Published September 04, 2010
Mormon leaders have launched an expansive ad campaign in some battleground states designed to rebrand the Church of Jesus Christ of Latter-day Saints as "normal," igniting speculation that the church is laying the groundwork for Mitt Romney to re-emerge next year for another presidential bid without an anti-Mormon stigma.
The new ads feature young, active and diverse Mormons talking about their jobs, their families and different passions, like surfing, skateboarding or motorcycles. At the end of each ad, they declare their faith.
The church insists that the campaign is not intended to boost a likely Romney 2012 presidential bid.
"It had nothing whatsoever to do with Mitt Romney's campaign," LDS spokeswoman Kim Farah told FoxNews.com. "The church is politically neutral and does not support a political candidate."
Farah said the campaign was an outgrowth of research that began about two years ago that showed long-held myths about Mormons were dispelled when other Americans met them.
"That was the impetus of the ads," Farah said, adding that the campaign "really shows the diversity of the church, that we are not all alike. We come from all different areas, we have different interests and come from different walks of life but what we share in common is a belief in Jesus Christ."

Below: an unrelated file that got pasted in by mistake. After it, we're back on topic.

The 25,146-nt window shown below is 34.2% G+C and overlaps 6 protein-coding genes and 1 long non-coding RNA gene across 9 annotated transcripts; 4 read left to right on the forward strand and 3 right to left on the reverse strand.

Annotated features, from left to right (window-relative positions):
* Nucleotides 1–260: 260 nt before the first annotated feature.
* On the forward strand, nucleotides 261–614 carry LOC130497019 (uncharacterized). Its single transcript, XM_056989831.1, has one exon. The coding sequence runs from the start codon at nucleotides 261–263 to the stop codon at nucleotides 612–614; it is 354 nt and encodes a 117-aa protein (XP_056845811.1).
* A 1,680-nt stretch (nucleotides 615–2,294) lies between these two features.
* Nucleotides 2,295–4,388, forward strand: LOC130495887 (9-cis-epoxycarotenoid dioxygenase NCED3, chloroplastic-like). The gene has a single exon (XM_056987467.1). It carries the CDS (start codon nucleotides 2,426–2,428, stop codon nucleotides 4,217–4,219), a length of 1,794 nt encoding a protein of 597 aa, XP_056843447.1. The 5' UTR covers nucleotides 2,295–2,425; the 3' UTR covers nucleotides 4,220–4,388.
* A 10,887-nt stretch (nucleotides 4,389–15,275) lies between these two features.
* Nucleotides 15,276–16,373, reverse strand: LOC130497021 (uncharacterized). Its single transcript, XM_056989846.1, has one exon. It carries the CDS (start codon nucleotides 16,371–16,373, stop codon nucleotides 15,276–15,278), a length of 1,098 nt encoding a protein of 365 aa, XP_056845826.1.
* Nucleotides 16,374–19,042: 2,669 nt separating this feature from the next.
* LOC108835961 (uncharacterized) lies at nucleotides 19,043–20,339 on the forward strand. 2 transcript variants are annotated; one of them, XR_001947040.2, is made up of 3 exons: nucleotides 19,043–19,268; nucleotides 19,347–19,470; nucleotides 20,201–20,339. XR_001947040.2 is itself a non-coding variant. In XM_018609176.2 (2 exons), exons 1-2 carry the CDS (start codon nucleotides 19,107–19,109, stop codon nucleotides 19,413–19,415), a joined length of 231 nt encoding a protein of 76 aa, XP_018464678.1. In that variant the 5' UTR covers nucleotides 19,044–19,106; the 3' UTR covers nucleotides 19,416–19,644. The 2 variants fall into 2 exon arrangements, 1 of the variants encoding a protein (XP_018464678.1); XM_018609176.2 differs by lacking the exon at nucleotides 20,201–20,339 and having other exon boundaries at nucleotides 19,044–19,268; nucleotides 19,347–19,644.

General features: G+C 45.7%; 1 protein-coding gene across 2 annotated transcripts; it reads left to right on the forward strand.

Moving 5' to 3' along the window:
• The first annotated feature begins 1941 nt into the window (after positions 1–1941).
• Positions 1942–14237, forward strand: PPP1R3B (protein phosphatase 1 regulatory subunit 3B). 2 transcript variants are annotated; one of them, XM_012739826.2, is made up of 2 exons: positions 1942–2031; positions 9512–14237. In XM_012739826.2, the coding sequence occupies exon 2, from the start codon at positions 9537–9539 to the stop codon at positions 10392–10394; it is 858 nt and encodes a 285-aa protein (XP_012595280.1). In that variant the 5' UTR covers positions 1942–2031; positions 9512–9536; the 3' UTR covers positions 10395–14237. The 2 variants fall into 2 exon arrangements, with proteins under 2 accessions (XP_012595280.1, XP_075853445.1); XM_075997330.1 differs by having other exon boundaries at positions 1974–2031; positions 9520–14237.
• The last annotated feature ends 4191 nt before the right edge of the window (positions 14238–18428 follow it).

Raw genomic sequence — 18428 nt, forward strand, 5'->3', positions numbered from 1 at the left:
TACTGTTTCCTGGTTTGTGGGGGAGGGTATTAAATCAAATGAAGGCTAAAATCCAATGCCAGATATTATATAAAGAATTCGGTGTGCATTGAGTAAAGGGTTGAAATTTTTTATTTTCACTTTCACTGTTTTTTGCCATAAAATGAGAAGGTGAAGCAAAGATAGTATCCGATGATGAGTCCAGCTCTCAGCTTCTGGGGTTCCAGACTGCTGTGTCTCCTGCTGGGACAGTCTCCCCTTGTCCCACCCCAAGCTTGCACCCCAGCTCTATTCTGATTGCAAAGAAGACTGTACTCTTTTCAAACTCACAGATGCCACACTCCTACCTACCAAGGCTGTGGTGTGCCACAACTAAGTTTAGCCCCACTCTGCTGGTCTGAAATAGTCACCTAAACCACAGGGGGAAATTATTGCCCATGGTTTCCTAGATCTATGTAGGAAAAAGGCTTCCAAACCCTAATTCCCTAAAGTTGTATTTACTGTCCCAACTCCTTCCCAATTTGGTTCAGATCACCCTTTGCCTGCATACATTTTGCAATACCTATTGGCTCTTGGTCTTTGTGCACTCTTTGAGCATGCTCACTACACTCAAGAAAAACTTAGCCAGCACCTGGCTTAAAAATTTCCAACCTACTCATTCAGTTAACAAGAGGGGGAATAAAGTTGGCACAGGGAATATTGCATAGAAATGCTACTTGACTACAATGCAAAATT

The ad campaign began in July with the launch of a new website that featured the ads. The ads also begain airing in nine test markets, including , Minneapolis, Pittsburgh, St. Louis, Jacksonville, Fla. and Tucson, Ariz.
Farah said the locations were chosen for their size, not to influence swing voters in battleground states.
Quin Monson, a political scientist at Brigham Young University, told FoxNews.com that while there's no direct attempt on the part of the Mormon church to help Romney, his failed '08 presidential bid was a "wake-up call for Mormon leaders and rank-and-file alike to the fact that some people don't like us."
When Romney ran for president in 2008, he was questioned repeatedly about his faith, prompting him to declare in a speech that if he were elected, he would not allow Mormon leaders to "ever exert influence on presidential decisions."
"And the negative reaction Romney got among some groups was a rude awakening," Monson said. "And that likely is what caused Mormon leaders to think about what we can do about our image."
But Monson added that there were other factors behind the rebranding campaign, including the arrest of fundamentalist sect leader Warren Jeffs, and the popular HBO show, "Big Love," about a fictional non-Mormon family practicing polygamy. The church officially discontinued polygamy in the late 1800s.
Still, Monson believes Romney's faith could be an issue for him again if he decides to run in 2012.
"So one question is if he runs again, does it come up again to the same extent it did in 2008?" he said. "Or is it an old story because what can you say about it. To me, that's an open question."